As early as its opening arc, Red Hood and the Outlaws has always read as a kind of meditation on the problematic nature of super-powers in the world. Think of Scott Lobdell and Kenneth Rocafort’s first sojourn into the world of this comicbook. It was a flooding in of hardened individuals in an even harder world, a world where the leads don’t necessarily want to live by might-makes-right but find that they themselves need to resort to exactly that to assert a greater moral authority.
But it’s only with its most recent storyarc, “The Big Picture,” that writer Will Pfeifer takes the Outlaws into truly uncharted territory for the title, territory the Justice League found themselves in nearly a generation ago.
Keith Giffen and his fellow collaborators on the late ‘80s title Justice League International (which later split into Justice League America and Justice League Europe) certainly had a unique way to deal with the geopolitical threats that came with the end of the Cold War. There’d been an evolution in story design of the Justice League. No longer a League where the powers of multiple superheroes would be needed to interdict one global threat (Starro the Conqueror, say, from the Silver Age revitalization of the Justice Society of America that saw it rebranded as the Justice League of America), the League would now face down real world threats. Real world threats like those of the post-Vietnam Cold War—rogue mid-East Nations, anti-Communist incursions into Latin America posing as War on Drugs skirmishes, the black market profiteering on Soviet WMD’s.
Giffen and his collaborators saw the inherent gallows humor in the world they faced and crafted a ridiculous, garish and politically hazardous version of the League, staffed by woefully childish and self-aggrandizing superheroes, to deal with parodies of the late Cold War, real-world threats. But perhaps the most enduring, and arguably the most endearing of these threats was the Main Man himself, Lobo.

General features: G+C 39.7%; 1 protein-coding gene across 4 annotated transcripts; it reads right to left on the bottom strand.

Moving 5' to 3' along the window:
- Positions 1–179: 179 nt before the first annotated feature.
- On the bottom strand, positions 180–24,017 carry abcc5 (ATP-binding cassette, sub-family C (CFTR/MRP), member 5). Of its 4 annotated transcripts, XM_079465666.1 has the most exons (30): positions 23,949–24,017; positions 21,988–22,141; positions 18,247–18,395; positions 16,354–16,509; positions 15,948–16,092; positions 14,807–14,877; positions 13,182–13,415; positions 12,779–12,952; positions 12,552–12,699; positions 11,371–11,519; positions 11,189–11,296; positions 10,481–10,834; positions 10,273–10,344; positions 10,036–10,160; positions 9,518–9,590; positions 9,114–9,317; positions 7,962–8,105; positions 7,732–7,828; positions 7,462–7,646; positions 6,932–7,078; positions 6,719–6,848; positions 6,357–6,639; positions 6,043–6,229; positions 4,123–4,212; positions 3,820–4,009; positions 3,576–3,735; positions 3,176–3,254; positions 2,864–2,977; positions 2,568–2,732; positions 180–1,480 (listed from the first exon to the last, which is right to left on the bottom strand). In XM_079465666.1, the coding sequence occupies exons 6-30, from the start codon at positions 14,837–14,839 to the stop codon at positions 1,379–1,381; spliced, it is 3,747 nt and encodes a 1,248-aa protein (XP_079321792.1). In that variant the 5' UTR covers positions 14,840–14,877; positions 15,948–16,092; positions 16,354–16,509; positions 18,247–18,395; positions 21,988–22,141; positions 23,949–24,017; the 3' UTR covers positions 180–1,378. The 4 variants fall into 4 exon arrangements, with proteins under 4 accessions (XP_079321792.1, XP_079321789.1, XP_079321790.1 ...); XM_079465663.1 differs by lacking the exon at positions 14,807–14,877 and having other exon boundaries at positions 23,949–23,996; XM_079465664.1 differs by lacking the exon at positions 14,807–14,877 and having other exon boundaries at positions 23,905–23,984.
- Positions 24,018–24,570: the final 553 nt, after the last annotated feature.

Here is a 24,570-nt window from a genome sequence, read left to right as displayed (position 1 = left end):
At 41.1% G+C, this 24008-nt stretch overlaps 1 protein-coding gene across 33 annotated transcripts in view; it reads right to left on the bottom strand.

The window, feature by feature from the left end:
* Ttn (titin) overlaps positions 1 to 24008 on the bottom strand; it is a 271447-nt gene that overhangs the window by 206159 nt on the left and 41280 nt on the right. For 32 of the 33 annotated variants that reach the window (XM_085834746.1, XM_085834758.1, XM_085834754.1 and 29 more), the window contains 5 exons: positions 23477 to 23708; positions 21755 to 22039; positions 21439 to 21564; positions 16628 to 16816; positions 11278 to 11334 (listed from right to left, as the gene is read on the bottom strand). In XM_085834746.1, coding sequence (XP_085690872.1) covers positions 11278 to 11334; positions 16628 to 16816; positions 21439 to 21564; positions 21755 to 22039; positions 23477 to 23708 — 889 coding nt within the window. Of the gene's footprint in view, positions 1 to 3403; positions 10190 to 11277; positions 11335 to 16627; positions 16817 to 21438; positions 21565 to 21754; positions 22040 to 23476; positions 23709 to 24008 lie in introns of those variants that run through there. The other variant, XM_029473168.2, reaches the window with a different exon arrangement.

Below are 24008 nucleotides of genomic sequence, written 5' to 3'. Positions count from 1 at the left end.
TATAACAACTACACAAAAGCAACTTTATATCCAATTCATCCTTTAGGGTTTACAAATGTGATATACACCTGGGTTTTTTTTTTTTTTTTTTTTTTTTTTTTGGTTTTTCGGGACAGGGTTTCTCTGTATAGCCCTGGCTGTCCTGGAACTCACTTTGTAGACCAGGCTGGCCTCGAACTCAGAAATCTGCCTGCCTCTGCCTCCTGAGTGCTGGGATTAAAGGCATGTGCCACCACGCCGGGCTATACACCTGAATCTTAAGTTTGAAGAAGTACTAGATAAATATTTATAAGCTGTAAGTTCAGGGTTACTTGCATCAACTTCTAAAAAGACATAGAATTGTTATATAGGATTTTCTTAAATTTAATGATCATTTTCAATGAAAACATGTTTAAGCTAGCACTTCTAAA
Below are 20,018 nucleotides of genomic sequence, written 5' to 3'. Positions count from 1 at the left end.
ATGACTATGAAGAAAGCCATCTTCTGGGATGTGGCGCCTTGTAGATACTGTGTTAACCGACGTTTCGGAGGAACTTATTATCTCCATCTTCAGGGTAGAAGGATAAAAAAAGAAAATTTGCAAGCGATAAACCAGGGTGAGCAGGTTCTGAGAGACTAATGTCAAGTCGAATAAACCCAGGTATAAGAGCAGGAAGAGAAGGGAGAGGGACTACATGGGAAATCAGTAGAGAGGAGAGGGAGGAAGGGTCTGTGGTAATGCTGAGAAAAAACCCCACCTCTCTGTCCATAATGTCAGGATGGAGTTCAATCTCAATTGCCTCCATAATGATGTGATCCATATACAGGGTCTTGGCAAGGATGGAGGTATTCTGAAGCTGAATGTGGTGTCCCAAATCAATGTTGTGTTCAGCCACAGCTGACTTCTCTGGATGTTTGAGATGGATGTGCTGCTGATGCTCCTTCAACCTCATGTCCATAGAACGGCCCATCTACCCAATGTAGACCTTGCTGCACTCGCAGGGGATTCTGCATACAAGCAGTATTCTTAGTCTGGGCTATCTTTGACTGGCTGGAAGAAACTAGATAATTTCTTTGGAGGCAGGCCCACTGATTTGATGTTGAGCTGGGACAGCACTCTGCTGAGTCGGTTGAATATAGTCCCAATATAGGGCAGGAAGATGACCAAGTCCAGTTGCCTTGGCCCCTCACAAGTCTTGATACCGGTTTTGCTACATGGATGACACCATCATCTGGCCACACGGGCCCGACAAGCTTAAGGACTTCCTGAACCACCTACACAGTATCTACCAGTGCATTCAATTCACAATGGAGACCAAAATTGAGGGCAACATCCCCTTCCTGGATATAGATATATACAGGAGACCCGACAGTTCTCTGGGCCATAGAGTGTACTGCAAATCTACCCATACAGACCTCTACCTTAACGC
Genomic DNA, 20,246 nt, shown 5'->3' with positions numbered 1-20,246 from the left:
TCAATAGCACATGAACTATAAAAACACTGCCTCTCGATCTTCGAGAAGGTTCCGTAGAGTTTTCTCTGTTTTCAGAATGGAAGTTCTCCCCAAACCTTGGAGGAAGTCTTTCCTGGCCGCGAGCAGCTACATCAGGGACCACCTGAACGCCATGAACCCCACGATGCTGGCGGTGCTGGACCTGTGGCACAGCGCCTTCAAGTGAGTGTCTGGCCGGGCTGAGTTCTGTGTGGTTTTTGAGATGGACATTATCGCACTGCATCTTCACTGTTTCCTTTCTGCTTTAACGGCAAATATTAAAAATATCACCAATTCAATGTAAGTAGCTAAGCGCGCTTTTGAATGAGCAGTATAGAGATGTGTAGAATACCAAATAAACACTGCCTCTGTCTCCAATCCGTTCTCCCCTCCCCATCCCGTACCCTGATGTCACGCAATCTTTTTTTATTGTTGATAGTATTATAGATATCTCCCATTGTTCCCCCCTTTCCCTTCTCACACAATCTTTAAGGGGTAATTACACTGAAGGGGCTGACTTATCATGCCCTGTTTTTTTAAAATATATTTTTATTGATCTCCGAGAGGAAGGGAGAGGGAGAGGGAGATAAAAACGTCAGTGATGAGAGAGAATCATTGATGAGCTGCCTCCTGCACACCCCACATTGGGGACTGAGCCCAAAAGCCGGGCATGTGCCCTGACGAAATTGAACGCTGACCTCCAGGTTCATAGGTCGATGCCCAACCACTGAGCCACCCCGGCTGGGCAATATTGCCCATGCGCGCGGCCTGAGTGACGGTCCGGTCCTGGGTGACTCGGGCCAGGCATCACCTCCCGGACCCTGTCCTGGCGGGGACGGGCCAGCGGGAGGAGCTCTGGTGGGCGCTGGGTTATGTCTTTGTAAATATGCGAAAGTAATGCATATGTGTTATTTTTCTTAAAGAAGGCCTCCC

What Giffen spearheaded in the pages of JLI and later in a half dozen or so separated miniseries working with writer Alan Grant and artist Simon Bisley, and then later in a five year-long monthly series that brought the Main Man to the doorstep of new Millennium, was first the makeover of and subsequently the re-imagining of a virtually unknown second-string Omega Man.
Within the space of a single issue of JLI (issue #18), Lobo’s original orange and purple spandex from his Omega Men days, replaced by space-biker leather. And in place of neatly style purple-gray hair was instead wildly and gnarly hair that would eventually become dreadlocks. And with the revised optics, came a new, harsher attitude. A man who would hunt down and kill anything or anyone.
What Will Pfeifer’s overseen in the pages of Red Hood and the Outlaws #31, released this Wednesday, May 21st, is remarkable second evolution of Lobo. One that sees him reappear as exactly that kind of geopolitical threat tackled by the original JLI, rather than just a cartoonish bruiser. But there’s no shortage of cartoon violence here—as Lobo enters into a tirade of hard science fiction discourse about evolving the planet-slaying weapon he’s about to by, he becomes a brutal parody of the kinds of Strong-Man dictators that present the greatest threat to modern geopolitical stability. And in introducing this radically evolved Lobo, Pfeifer has managed to evolve the storytelling of Red Hood and the Outlaws as well.
Please enjoy our exclusive preview of Red Hood and the Outlaws #31.
// Moving Pixels
"Video gamers are not accustomed to playing to lose.READ the article